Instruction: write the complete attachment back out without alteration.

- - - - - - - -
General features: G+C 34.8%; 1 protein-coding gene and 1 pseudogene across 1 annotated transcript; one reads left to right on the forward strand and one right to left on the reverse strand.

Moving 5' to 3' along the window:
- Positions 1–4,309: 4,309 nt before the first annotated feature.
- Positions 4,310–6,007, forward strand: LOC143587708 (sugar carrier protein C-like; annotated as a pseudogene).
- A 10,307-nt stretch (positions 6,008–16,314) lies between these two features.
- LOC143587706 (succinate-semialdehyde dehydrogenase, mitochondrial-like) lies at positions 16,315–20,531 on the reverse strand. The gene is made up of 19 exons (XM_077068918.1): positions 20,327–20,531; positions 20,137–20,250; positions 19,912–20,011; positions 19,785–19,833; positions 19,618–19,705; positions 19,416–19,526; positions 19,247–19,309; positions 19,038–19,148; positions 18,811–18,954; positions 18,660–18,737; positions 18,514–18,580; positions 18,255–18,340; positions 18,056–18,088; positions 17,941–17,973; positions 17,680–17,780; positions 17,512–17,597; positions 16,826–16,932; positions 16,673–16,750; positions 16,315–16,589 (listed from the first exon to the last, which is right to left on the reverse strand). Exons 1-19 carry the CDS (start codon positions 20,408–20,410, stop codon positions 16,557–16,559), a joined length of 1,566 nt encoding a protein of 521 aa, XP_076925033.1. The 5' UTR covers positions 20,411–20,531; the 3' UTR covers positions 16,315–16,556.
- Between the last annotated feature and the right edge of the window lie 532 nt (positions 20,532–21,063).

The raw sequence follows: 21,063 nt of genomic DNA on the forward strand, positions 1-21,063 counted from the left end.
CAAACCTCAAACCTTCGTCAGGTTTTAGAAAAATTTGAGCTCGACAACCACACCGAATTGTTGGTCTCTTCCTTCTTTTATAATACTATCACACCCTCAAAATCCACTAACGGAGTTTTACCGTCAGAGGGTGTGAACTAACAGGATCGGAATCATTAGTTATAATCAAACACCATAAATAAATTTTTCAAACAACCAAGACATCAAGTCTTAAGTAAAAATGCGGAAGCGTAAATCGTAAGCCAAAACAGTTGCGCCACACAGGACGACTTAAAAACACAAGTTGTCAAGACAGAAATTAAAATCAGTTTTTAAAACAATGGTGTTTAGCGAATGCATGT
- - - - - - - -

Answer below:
General features: G+C 34.8%; 1 protein-coding gene and 1 pseudogene across 1 annotated transcript; one reads left to right on the forward strand and one right to left on the reverse strand.

Moving 5' to 3' along the window:
- Positions 1–4,309: 4,309 nt before the first annotated feature.
- Positions 4,310–6,007, forward strand: LOC143587708 (sugar carrier protein C-like; annotated as a pseudogene).
- A 10,307-nt stretch (positions 6,008–16,314) lies between these two features.
- LOC143587706 (succinate-semialdehyde dehydrogenase, mitochondrial-like) lies at positions 16,315–20,531 on the reverse strand. The gene is made up of 19 exons (XM_077068918.1): positions 20,327–20,531; positions 20,137–20,250; positions 19,912–20,011; positions 19,785–19,833; positions 19,618–19,705; positions 19,416–19,526; positions 19,247–19,309; positions 19,038–19,148; positions 18,811–18,954; positions 18,660–18,737; positions 18,514–18,580; positions 18,255–18,340; positions 18,056–18,088; positions 17,941–17,973; positions 17,680–17,780; positions 17,512–17,597; positions 16,826–16,932; positions 16,673–16,750; positions 16,315–16,589 (listed from the first exon to the last, which is right to left on the reverse strand). Exons 1-19 carry the CDS (start codon positions 20,408–20,410, stop codon positions 16,557–16,559), a joined length of 1,566 nt encoding a protein of 521 aa, XP_076925033.1. The 5' UTR covers positions 20,411–20,531; the 3' UTR covers positions 16,315–16,556.
- Between the last annotated feature and the right edge of the window lie 532 nt (positions 20,532–21,063).

The raw sequence follows: 21,063 nt of genomic DNA on the forward strand, positions 1-21,063 counted from the left end.
CAAACCTCAAACCTTCGTCAGGTTTTAGAAAAATTTGAGCTCGACAACCACACCGAATTGTTGGTCTCTTCCTTCTTTTATAATACTATCACACCCTCAAAATCCACTAACGGAGTTTTACCGTCAGAGGGTGTGAACTAACAGGATCGGAATCATTAGTTATAATCAAACACCATAAATAAATTTTTCAAACAACCAAGACATCAAGTCTTAAGTAAAAATGCGGAAGCGTAAATCGTAAGCCAAAACAGTTGCGCCACACAGGACGACTTAAAAACACAAGTTGTCAAGACAGAAATTAAAATCAGTTTTTAAAACAATGGTGTTTAGCGAATGCATGT